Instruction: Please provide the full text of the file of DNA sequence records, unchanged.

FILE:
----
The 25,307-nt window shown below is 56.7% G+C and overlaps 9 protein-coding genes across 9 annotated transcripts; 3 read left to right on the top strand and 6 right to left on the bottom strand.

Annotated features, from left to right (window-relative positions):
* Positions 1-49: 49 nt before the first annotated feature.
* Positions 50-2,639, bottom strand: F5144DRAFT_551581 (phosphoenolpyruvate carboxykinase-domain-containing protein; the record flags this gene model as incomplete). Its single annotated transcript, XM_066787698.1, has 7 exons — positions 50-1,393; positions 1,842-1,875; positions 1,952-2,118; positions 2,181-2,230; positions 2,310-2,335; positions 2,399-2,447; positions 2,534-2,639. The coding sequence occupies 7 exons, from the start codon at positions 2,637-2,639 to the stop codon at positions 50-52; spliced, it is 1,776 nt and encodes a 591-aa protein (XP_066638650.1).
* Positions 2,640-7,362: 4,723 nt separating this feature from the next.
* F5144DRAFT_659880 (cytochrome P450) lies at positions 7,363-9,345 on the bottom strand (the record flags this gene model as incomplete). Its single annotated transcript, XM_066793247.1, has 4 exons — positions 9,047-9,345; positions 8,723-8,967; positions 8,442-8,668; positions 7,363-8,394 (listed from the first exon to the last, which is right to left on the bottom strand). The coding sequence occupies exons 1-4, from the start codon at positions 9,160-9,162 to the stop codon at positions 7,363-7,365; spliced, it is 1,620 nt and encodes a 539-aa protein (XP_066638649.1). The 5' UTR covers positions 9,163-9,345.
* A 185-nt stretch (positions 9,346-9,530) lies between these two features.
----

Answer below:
The 25,307-nt window shown below is 56.7% G+C and overlaps 9 protein-coding genes across 9 annotated transcripts; 3 read left to right on the top strand and 6 right to left on the bottom strand.

Annotated features, from left to right (window-relative positions):
* Positions 1-49: 49 nt before the first annotated feature.
* Positions 50-2,639, bottom strand: F5144DRAFT_551581 (phosphoenolpyruvate carboxykinase-domain-containing protein; the record flags this gene model as incomplete). Its single annotated transcript, XM_066787698.1, has 7 exons — positions 50-1,393; positions 1,842-1,875; positions 1,952-2,118; positions 2,181-2,230; positions 2,310-2,335; positions 2,399-2,447; positions 2,534-2,639. The coding sequence occupies 7 exons, from the start codon at positions 2,637-2,639 to the stop codon at positions 50-52; spliced, it is 1,776 nt and encodes a 591-aa protein (XP_066638650.1).
* Positions 2,640-7,362: 4,723 nt separating this feature from the next.
* F5144DRAFT_659880 (cytochrome P450) lies at positions 7,363-9,345 on the bottom strand (the record flags this gene model as incomplete). Its single annotated transcript, XM_066793247.1, has 4 exons — positions 9,047-9,345; positions 8,723-8,967; positions 8,442-8,668; positions 7,363-8,394 (listed from the first exon to the last, which is right to left on the bottom strand). The coding sequence occupies exons 1-4, from the start codon at positions 9,160-9,162 to the stop codon at positions 7,363-7,365; spliced, it is 1,620 nt and encodes a 539-aa protein (XP_066638649.1). The 5' UTR covers positions 9,163-9,345.
* A 185-nt stretch (positions 9,346-9,530) lies between these two features.